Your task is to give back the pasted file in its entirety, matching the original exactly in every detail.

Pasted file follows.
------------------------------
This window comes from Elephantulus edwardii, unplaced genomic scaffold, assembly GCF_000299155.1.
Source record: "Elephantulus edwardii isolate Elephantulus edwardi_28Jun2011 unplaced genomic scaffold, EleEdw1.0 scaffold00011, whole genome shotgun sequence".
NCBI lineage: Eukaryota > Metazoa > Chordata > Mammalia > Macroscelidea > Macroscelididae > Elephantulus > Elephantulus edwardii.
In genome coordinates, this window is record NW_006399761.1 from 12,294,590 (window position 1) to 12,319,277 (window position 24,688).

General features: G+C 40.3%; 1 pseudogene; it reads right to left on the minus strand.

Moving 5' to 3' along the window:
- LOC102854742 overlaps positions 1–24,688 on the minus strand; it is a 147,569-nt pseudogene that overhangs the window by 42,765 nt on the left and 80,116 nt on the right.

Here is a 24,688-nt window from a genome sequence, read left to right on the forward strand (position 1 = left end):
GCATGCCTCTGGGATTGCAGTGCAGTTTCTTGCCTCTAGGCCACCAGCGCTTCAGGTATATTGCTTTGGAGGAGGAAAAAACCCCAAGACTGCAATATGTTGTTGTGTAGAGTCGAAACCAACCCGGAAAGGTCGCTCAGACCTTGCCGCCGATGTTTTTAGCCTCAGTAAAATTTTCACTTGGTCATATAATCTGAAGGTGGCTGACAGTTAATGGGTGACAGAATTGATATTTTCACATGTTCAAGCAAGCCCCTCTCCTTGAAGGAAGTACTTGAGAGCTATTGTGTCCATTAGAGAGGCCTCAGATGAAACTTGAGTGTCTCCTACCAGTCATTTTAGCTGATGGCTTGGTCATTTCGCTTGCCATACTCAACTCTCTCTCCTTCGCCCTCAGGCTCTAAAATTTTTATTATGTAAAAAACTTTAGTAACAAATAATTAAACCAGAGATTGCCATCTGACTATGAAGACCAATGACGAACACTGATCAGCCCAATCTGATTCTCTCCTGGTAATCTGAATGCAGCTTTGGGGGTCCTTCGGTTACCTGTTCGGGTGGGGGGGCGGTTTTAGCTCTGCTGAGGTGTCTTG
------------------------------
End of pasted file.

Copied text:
This window comes from Elephantulus edwardii, unplaced genomic scaffold, assembly GCF_000299155.1.
Source record: "Elephantulus edwardii isolate Elephantulus edwardi_28Jun2011 unplaced genomic scaffold, EleEdw1.0 scaffold00011, whole genome shotgun sequence".
NCBI lineage: Eukaryota > Metazoa > Chordata > Mammalia > Macroscelidea > Macroscelididae > Elephantulus > Elephantulus edwardii.
In genome coordinates, this window is record NW_006399761.1 from 12,294,590 (window position 1) to 12,319,277 (window position 24,688).

General features: G+C 40.3%; 1 pseudogene; it reads right to left on the minus strand.

Moving 5' to 3' along the window:
- LOC102854742 overlaps positions 1–24,688 on the minus strand; it is a 147,569-nt pseudogene that overhangs the window by 42,765 nt on the left and 80,116 nt on the right.

Here is a 24,688-nt window from a genome sequence, read left to right on the forward strand (position 1 = left end):
GCATGCCTCTGGGATTGCAGTGCAGTTTCTTGCCTCTAGGCCACCAGCGCTTCAGGTATATTGCTTTGGAGGAGGAAAAAACCCCAAGACTGCAATATGTTGTTGTGTAGAGTCGAAACCAACCCGGAAAGGTCGCTCAGACCTTGCCGCCGATGTTTTTAGCCTCAGTAAAATTTTCACTTGGTCATATAATCTGAAGGTGGCTGACAGTTAATGGGTGACAGAATTGATATTTTCACATGTTCAAGCAAGCCCCTCTCCTTGAAGGAAGTACTTGAGAGCTATTGTGTCCATTAGAGAGGCCTCAGATGAAACTTGAGTGTCTCCTACCAGTCATTTTAGCTGATGGCTTGGTCATTTCGCTTGCCATACTCAACTCTCTCTCCTTCGCCCTCAGGCTCTAAAATTTTTATTATGTAAAAAACTTTAGTAACAAATAATTAAACCAGAGATTGCCATCTGACTATGAAGACCAATGACGAACACTGATCAGCCCAATCTGATTCTCTCCTGGTAATCTGAATGCAGCTTTGGGGGTCCTTCGGTTACCTGTTCGGGTGGGGGGGCGGTTTTAGCTCTGCTGAGGTGTCTTG